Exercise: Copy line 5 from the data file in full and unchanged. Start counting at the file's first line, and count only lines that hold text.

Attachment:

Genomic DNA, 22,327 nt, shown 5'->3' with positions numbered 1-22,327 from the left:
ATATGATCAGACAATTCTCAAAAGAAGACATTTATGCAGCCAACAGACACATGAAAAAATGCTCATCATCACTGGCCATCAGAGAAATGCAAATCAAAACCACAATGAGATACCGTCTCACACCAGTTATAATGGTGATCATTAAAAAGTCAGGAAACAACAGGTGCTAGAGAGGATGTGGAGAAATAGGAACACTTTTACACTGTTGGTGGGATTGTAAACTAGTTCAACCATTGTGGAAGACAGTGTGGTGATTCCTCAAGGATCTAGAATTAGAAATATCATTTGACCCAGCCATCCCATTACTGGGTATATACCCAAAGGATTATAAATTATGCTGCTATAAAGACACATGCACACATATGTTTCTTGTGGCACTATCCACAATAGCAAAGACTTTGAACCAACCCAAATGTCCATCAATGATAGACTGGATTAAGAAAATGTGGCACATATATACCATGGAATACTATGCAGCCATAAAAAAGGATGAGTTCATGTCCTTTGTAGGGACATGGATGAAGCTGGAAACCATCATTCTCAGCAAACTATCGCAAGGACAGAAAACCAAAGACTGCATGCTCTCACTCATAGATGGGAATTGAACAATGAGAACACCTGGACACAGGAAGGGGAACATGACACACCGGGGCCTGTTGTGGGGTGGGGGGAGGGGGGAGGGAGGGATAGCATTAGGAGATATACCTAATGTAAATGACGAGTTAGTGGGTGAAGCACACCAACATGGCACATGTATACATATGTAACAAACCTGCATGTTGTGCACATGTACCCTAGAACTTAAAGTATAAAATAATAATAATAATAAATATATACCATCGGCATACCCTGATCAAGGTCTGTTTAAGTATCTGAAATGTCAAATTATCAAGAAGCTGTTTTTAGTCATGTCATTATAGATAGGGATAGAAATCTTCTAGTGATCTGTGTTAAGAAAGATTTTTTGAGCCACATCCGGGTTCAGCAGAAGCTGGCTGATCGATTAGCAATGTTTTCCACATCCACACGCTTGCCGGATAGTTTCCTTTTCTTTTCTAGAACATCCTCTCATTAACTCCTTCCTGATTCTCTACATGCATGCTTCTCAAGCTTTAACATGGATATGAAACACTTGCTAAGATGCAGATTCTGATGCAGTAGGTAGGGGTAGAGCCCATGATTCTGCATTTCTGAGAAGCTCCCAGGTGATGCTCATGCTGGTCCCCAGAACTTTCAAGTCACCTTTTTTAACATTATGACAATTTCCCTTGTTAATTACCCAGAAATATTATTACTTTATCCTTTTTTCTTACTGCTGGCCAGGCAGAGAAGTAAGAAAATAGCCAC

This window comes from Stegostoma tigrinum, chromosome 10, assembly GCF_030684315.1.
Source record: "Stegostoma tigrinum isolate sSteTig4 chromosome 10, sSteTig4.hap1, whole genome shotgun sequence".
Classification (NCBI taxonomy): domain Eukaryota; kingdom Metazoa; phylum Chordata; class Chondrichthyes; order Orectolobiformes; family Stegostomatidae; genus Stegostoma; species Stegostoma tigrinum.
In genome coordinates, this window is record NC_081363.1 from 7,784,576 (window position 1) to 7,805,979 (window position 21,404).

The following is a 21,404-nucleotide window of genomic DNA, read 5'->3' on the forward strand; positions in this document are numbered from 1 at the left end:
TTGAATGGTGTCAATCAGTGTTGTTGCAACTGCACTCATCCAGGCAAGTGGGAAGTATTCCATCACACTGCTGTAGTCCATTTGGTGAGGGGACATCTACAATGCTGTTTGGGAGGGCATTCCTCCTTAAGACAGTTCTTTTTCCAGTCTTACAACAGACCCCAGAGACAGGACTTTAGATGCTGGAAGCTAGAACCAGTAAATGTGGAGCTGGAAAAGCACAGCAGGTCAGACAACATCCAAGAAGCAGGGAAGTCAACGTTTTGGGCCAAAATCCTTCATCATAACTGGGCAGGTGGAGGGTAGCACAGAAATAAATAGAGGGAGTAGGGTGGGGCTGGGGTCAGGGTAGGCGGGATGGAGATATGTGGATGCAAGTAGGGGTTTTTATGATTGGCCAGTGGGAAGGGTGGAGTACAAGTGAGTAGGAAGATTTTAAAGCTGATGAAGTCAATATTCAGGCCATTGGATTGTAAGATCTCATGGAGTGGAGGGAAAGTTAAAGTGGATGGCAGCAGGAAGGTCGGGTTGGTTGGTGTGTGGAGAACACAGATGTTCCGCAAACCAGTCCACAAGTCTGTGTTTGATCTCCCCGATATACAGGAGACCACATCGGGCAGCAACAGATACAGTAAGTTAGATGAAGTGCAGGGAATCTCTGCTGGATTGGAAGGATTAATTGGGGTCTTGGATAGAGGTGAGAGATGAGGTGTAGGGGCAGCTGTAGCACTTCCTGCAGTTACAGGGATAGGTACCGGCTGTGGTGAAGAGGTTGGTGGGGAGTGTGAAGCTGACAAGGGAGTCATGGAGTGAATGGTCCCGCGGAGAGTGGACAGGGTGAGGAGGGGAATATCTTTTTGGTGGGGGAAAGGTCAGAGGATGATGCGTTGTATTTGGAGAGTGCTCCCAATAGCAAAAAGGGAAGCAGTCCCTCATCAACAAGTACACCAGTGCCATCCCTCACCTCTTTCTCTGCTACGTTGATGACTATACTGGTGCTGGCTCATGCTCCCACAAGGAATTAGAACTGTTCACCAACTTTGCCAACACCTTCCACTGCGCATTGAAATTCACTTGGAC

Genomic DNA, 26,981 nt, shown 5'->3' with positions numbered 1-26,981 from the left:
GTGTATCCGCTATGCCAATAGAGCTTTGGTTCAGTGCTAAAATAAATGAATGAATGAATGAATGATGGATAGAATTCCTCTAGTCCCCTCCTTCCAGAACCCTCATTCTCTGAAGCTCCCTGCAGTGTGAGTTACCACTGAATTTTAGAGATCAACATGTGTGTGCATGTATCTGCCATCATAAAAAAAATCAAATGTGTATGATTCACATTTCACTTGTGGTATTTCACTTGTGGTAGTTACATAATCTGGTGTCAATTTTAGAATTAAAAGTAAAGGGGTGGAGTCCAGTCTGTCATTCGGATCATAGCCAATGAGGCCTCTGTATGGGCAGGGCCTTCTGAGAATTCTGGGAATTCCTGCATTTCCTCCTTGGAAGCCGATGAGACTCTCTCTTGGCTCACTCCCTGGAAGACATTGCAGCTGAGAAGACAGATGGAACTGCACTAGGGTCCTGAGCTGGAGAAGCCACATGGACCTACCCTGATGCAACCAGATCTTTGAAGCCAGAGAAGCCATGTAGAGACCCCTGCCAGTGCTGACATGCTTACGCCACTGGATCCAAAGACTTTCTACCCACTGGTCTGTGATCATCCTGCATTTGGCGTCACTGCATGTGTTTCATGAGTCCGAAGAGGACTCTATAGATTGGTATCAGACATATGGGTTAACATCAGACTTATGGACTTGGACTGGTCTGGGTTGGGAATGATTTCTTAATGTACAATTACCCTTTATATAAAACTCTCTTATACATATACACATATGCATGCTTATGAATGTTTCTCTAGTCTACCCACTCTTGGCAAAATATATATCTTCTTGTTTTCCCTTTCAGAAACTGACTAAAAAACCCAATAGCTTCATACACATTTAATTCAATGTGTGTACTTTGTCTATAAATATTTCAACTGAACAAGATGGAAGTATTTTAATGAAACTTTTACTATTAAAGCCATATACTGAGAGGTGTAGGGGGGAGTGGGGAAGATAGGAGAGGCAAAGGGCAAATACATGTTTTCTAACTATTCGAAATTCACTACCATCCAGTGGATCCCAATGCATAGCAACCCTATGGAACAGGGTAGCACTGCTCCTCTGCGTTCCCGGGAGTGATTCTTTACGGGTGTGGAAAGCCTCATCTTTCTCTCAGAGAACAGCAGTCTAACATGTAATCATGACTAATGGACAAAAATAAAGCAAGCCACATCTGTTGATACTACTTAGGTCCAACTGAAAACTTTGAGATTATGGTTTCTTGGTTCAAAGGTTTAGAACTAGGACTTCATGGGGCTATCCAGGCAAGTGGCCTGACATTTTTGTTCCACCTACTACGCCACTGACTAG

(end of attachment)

Classification (NCBI taxonomy): domain Eukaryota; kingdom Metazoa; phylum Chordata; class Chondrichthyes; order Orectolobiformes; family Stegostomatidae; genus Stegostoma; species Stegostoma tigrinum.